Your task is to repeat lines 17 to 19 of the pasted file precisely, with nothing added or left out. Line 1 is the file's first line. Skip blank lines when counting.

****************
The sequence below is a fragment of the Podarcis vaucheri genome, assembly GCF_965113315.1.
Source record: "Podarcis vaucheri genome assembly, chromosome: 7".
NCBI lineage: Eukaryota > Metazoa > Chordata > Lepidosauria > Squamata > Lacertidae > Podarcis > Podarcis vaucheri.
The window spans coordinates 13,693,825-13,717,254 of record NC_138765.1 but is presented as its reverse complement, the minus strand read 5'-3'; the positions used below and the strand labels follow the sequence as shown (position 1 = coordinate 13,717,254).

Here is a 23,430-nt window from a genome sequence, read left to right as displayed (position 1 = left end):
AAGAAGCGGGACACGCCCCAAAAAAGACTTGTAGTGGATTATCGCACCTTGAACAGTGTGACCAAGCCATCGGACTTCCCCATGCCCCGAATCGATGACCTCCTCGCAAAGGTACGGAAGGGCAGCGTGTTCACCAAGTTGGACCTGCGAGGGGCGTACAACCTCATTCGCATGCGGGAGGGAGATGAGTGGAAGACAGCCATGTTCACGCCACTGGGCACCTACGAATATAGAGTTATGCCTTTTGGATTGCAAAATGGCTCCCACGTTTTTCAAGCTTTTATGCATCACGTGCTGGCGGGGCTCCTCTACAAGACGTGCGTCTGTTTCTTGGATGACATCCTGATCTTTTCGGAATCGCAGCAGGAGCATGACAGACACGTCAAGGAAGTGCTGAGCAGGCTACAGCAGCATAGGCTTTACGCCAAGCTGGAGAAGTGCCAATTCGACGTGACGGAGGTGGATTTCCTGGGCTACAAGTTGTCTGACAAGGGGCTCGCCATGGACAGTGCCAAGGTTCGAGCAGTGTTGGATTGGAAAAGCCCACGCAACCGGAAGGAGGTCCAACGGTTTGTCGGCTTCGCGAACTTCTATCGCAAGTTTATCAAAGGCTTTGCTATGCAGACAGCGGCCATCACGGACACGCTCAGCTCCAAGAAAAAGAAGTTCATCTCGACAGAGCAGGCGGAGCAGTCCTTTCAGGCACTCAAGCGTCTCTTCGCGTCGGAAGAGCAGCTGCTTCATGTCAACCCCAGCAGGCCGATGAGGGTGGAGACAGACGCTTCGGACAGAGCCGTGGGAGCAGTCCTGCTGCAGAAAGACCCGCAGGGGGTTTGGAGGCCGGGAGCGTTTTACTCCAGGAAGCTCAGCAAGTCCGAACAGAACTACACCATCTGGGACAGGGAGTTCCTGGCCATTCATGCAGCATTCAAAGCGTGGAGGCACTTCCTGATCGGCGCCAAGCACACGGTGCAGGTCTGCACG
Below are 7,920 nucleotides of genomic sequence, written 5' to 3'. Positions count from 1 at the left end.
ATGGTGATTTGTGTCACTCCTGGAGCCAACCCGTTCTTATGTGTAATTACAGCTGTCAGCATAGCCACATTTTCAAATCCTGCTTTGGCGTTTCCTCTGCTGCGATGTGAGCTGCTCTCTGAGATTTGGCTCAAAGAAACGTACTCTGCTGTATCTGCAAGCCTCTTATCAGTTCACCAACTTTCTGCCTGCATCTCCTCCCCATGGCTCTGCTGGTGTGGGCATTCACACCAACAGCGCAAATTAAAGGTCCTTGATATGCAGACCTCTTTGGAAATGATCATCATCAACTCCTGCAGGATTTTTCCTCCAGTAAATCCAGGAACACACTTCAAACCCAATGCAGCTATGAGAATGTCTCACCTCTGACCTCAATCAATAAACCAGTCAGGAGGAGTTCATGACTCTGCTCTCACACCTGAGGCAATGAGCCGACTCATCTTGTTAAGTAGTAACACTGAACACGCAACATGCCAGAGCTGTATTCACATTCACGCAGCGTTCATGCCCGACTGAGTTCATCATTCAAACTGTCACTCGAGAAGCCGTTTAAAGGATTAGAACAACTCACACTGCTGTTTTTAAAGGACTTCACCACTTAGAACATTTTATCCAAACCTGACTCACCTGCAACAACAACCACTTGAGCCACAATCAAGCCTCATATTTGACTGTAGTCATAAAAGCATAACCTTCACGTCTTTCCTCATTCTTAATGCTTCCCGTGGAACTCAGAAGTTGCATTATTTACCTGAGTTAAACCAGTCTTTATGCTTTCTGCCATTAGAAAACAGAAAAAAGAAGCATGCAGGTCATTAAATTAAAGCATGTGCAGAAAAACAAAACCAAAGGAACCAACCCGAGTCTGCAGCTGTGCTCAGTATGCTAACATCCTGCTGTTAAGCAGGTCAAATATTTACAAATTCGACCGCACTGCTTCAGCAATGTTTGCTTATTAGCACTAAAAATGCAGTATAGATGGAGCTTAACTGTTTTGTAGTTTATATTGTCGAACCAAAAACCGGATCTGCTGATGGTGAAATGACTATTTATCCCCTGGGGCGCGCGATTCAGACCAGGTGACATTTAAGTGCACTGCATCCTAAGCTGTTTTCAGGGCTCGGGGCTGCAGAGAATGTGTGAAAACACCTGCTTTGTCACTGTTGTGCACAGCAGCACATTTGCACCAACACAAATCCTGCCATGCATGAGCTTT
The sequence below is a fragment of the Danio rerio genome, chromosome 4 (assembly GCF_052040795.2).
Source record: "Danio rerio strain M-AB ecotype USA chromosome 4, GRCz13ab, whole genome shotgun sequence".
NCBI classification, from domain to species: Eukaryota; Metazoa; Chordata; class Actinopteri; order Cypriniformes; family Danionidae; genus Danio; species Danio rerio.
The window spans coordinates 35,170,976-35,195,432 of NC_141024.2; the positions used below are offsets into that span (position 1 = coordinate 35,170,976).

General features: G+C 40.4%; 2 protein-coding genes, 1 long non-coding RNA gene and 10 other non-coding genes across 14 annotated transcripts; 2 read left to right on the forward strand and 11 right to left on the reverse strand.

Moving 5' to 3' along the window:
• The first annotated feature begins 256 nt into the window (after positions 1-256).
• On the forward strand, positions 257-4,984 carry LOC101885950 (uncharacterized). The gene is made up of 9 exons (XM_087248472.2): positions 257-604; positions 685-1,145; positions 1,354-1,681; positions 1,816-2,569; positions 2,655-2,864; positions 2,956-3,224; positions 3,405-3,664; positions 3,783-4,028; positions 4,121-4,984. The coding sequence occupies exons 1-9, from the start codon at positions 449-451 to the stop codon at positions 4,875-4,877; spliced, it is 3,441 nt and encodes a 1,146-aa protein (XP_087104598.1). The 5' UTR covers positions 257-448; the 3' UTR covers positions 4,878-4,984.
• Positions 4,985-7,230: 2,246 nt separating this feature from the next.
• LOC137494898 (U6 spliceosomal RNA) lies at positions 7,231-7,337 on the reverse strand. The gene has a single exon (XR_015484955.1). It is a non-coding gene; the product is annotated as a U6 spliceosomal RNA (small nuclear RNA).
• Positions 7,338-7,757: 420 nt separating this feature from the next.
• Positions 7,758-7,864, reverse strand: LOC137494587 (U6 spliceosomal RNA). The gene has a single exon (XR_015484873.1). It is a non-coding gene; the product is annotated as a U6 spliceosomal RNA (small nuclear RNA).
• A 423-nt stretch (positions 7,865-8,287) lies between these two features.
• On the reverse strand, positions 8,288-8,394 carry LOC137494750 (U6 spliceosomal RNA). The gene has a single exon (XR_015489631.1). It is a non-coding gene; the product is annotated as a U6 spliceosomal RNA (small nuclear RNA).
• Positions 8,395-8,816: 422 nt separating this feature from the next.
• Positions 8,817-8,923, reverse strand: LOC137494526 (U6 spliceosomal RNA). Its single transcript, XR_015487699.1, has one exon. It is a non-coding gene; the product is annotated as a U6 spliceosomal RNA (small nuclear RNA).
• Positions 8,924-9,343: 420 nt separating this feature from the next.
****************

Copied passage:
• Positions 4,985-7,230: 2,246 nt separating this feature from the next.
• LOC137494898 (U6 spliceosomal RNA) lies at positions 7,231-7,337 on the reverse strand. The gene has a single exon (XR_015484955.1). It is a non-coding gene; the product is annotated as a U6 spliceosomal RNA (small nuclear RNA).
• Positions 7,338-7,757: 420 nt separating this feature from the next.